As an adult, I always had the notion that reading a fiction book isn’t as beneficial to my growth. So, I limited myself to non-fictions, constantly trying to learn and grow logically. However, as my spiritual journey began unfolding, and my reading habits become even more intense, I concurred that spiritual fiction books are quite empowering too.
Sometimes, a message can be conveyed with much more ease, when it’s delivered with an analogy. This is actually how my first workshop around Chakra Balancing became popular – through a story-telling format. And ever since, I’ve been thinking about putting together a reading list in the fictional genre.
So, here we are now, and here’s what I would like to recommend to you!
#1 – The Tao of Pooh by Benjamin
If Winnie the Pooh and his friends could teach us about Taoism, what would they say? A LOT!
In their own cute and peculiar style, Pooh Bear and his group tackle the complex questions around Taoism. You know a book is well written if it can explain an intricate subject with much clarity and simplicity. I wasn’t able to understand much about the Tao before this, but the book made a lot more sense to me.
I thoroughly enjoyed and loved Pooh’s take on the Tao, and even more so for its amazing narrative when listening to the audiobook. So if you plan to read this spiritual fiction, I’d highly recommend Simon Vance’s voiceover.
#2 – The Quest of the Sparrows by Kartik Sharma
The most underrated spiritual fiction book in this reading list! But I see a bright future for it. 🙂
What happens if someone is given the responsibility of a guru, but they’re not ready? The Quest of the Sparrows was such a delight to read, for the relatable way in which an average person is dragged into the spiritual journey through a twist of fate.
The character development is primarily what made this gem so relevant for us spiritual aspirants, as we too learn to let go of our many vices as we progress.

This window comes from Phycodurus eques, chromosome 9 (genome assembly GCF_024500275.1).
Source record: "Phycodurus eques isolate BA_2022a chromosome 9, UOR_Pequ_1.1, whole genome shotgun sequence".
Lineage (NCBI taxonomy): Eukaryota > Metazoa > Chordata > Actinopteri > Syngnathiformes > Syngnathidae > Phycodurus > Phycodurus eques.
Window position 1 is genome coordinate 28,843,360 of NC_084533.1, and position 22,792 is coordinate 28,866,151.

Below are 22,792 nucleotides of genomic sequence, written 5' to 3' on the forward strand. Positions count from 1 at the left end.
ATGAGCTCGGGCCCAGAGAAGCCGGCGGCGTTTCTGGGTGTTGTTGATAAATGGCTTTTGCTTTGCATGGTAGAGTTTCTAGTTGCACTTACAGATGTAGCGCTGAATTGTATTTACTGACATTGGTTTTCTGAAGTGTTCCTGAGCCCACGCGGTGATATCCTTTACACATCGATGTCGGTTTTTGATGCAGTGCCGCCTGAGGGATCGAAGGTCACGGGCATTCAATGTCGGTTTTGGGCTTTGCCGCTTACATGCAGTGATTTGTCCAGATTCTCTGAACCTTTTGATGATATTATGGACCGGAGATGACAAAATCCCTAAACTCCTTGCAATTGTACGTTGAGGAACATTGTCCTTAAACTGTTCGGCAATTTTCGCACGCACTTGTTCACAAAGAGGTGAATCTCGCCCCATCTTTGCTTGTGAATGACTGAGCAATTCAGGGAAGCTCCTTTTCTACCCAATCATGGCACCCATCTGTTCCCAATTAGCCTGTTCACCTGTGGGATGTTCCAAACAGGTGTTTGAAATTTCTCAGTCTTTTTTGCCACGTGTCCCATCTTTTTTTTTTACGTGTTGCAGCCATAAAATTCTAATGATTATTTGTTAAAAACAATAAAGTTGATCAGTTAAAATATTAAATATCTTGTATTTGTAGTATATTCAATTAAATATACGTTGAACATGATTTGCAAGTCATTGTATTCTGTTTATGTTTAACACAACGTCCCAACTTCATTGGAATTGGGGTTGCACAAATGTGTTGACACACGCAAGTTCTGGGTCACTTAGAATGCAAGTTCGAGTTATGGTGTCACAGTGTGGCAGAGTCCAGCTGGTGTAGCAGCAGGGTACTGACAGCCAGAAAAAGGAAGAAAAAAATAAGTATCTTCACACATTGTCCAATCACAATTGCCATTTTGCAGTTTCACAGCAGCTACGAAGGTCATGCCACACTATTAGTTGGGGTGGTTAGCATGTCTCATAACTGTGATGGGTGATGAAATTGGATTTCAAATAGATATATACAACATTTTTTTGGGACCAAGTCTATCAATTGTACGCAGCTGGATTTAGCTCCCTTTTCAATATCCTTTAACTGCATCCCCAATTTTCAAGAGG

And the spiritual lessons conveyed through the various characters’ narratives are just as profound and well-written. I also think this book perfectly captures the essence of divine timing and other spiritual laws effectively.
#3 – Celestine Prophecy by James Redfield
Not the best storytelling, but the reason this Spiritual fiction is a classic, is for the nine spiritual insights that entail this story. Each insight is uncovered in adventurous (and increasingly fatal) ways.
As the protagonist goes through many hurdles, finally, with a team of spiritual aspirants, the truth about enlightenment is uncovered.
It’s a good blend of analyzing human evolution, human psychology and behavior, and then moulding the findings in respect to energy work and healing.
The mysticism of the Celestine Prophecy is unique, and you’ll most likely enjoy this work, if you’ve enjoyed reading books like The Alchemist.
#4 – Jonathon Livingston Seagull by Richard Bach
One of my favorite works by Richard Bach, and the rare book that didn’t need a bookmark. I read it in one sitting!
The seagull, Jonathon is symbolic for a human’s journey through life’s obstacles to attain enlightenment.
The story beautifully depicts life in a full circle – from hope, to despair, to hope again. Although it is one of the older spiritual fiction books in my list of recommendations, Jonathon Livingston Seagull remains timeless even today.
Note that the book has two versions. The second release of the book revealed an important chapter at the end. There’s a slight controversy about the value of this change, but I am for the notion that it only added more to the book!
#5 – The Prophet by Kahlil Gibran
I’ve talked about this poetic fiction before in my reference to books about practical spirituality. However, I want to bring it up again, in hopes that you will look at this book as an opportunity to understand the meaning of life through a poet’s lens.
The short booklet revolves around a prophet that arrives at a city, and makes many observations about the nuances of everyone’s day-to-day activities.
I’m sharing some of my favorite quotes here from Kahlil Gibran’s most famous work, The Prophet.
Quote about detachment and parenthood
“Your children are not your children.
They are the sons and daughters of Life’s longing for itself
They come through you but not from you,
And though they are with you yet they belong not to you.”
Quote about work and dissatisfaction
“Work is love made visible.
And if you cannot work with love but only with distaste,